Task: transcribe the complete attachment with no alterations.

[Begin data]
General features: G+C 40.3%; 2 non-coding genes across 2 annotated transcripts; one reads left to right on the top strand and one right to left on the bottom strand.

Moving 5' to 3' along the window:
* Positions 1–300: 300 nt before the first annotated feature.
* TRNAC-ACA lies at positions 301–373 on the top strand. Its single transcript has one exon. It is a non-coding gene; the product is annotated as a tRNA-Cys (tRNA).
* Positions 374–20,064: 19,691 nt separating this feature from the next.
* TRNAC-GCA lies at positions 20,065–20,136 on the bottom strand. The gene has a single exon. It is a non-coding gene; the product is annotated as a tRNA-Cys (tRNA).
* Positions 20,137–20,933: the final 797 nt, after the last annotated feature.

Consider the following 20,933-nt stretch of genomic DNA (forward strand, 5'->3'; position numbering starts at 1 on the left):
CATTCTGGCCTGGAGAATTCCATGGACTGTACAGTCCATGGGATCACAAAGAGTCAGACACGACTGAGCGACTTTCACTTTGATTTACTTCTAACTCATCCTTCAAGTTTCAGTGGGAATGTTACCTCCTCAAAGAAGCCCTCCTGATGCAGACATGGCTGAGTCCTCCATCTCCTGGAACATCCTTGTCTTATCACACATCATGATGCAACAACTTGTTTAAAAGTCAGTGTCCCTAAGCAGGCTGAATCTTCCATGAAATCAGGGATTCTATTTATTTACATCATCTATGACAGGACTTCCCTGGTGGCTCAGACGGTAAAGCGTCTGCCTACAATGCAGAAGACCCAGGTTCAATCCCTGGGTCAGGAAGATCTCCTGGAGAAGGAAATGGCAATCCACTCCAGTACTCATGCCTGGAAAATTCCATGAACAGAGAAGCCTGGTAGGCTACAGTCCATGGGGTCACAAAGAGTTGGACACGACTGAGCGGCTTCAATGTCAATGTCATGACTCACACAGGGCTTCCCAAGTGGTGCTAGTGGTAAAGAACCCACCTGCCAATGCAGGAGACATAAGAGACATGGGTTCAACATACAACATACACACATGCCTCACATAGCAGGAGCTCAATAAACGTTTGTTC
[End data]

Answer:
General features: G+C 40.3%; 2 non-coding genes across 2 annotated transcripts; one reads left to right on the top strand and one right to left on the bottom strand.

Moving 5' to 3' along the window:
* Positions 1–300: 300 nt before the first annotated feature.
* TRNAC-ACA lies at positions 301–373 on the top strand. Its single transcript has one exon. It is a non-coding gene; the product is annotated as a tRNA-Cys (tRNA).
* Positions 374–20,064: 19,691 nt separating this feature from the next.
* TRNAC-GCA lies at positions 20,065–20,136 on the bottom strand. The gene has a single exon. It is a non-coding gene; the product is annotated as a tRNA-Cys (tRNA).
* Positions 20,137–20,933: the final 797 nt, after the last annotated feature.

Consider the following 20,933-nt stretch of genomic DNA (forward strand, 5'->3'; position numbering starts at 1 on the left):
CATTCTGGCCTGGAGAATTCCATGGACTGTACAGTCCATGGGATCACAAAGAGTCAGACACGACTGAGCGACTTTCACTTTGATTTACTTCTAACTCATCCTTCAAGTTTCAGTGGGAATGTTACCTCCTCAAAGAAGCCCTCCTGATGCAGACATGGCTGAGTCCTCCATCTCCTGGAACATCCTTGTCTTATCACACATCATGATGCAACAACTTGTTTAAAAGTCAGTGTCCCTAAGCAGGCTGAATCTTCCATGAAATCAGGGATTCTATTTATTTACATCATCTATGACAGGACTTCCCTGGTGGCTCAGACGGTAAAGCGTCTGCCTACAATGCAGAAGACCCAGGTTCAATCCCTGGGTCAGGAAGATCTCCTGGAGAAGGAAATGGCAATCCACTCCAGTACTCATGCCTGGAAAATTCCATGAACAGAGAAGCCTGGTAGGCTACAGTCCATGGGGTCACAAAGAGTTGGACACGACTGAGCGGCTTCAATGTCAATGTCATGACTCACACAGGGCTTCCCAAGTGGTGCTAGTGGTAAAGAACCCACCTGCCAATGCAGGAGACATAAGAGACATGGGTTCAACATACAACATACACACATGCCTCACATAGCAGGAGCTCAATAAACGTTTGTTC